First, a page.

Tuesday, 8 July 2014

Into late summer

Under the midday sun, when the air is filled with insect song, it's easy to imagine that these endless summer days will last for ever. And yet all around is an undercurrent of feeling, signs that we try to ignore, of the continual march of time. 
The year is racing away into late summer. A high sun blazes from a clear sky; we can seek the shade but the trees and plants have to stand and bask in its heat. They know however that the hot hours will not in truth, stretch on for ever, but are now each day growing shorter. Many of those prized flowers that we sought and waited for when the year was young, are faded, gone. The grasses are tall, dry and topped with tassels of seed. In the hedgerows, the bindweed trumpets silently proclaim their strangling triumph, although some of their lower leaves are already yellowing and wilted from the drought. Hips and haws await the swelling rain. And rain will come, with its fanfare of thunder, to freshen the dusty leaves and refill the ditches above which dragonflies quarter.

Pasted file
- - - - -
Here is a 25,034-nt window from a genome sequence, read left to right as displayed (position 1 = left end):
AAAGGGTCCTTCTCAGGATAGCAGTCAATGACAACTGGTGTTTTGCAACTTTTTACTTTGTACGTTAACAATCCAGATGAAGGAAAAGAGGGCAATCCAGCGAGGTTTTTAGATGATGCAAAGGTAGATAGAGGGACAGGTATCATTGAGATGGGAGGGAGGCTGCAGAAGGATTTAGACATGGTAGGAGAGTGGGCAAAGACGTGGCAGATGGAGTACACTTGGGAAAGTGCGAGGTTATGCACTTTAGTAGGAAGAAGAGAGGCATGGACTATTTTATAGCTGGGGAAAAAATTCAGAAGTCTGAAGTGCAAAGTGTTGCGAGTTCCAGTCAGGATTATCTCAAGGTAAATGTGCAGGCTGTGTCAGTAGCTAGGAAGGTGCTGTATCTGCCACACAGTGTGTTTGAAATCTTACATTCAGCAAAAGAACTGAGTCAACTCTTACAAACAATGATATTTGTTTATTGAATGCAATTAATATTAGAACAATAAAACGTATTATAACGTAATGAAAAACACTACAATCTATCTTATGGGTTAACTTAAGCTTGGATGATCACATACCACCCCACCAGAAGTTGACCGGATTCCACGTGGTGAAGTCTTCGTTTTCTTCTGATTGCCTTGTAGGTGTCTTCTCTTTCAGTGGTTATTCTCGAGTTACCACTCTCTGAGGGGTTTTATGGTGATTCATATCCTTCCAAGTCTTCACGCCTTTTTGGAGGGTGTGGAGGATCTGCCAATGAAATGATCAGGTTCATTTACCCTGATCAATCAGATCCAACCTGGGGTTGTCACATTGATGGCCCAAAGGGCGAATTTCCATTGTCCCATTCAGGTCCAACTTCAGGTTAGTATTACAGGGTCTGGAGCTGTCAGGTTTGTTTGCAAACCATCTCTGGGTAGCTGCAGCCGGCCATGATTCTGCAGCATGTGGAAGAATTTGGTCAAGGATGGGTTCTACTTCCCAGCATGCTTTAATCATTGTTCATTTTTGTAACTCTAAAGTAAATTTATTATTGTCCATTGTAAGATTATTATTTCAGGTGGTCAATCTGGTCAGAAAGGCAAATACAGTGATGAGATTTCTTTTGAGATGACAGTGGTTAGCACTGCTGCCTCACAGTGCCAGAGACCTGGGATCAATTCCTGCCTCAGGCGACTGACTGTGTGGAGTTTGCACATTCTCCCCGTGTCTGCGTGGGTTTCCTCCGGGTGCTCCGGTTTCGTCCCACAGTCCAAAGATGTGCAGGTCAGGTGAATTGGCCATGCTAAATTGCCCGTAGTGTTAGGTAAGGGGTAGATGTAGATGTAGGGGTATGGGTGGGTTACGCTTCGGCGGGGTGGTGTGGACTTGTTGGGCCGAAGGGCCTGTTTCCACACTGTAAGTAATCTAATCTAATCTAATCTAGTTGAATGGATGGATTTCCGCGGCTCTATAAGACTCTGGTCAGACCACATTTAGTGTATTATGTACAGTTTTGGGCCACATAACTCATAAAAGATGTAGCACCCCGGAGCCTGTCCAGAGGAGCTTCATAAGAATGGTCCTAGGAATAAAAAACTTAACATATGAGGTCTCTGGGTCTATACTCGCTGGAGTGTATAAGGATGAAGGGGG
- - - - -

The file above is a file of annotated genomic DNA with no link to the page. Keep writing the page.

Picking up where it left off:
Between those leaves the smaller birds are keeping a low profile. Fledglings from early broods are learning the lessons of life, unaccompanied by their parents who are busily feeding new young mouths or moulting their tired summer plumage. 
But summer is not done yet! There is still time when school is closed or work finished, to skip or wander down green leafy lanes. Time to take a picnic on a grand adventure, scramble that hill to see over the horizon. Clouds of glittering midges throng in the sunniest places, each individual forming part if the larger movement, alternately shining and invisible as if made of light themselves; Perhaps after all, they are faeries the stories tell of. Butterflies flit in woodland glades, and the electric song of crickets and grasshoppers can be heard late into the evening on warm still days. By night, bats flicker on the edge of the dark sky, plucking dancing moths from the warm, scented air. 


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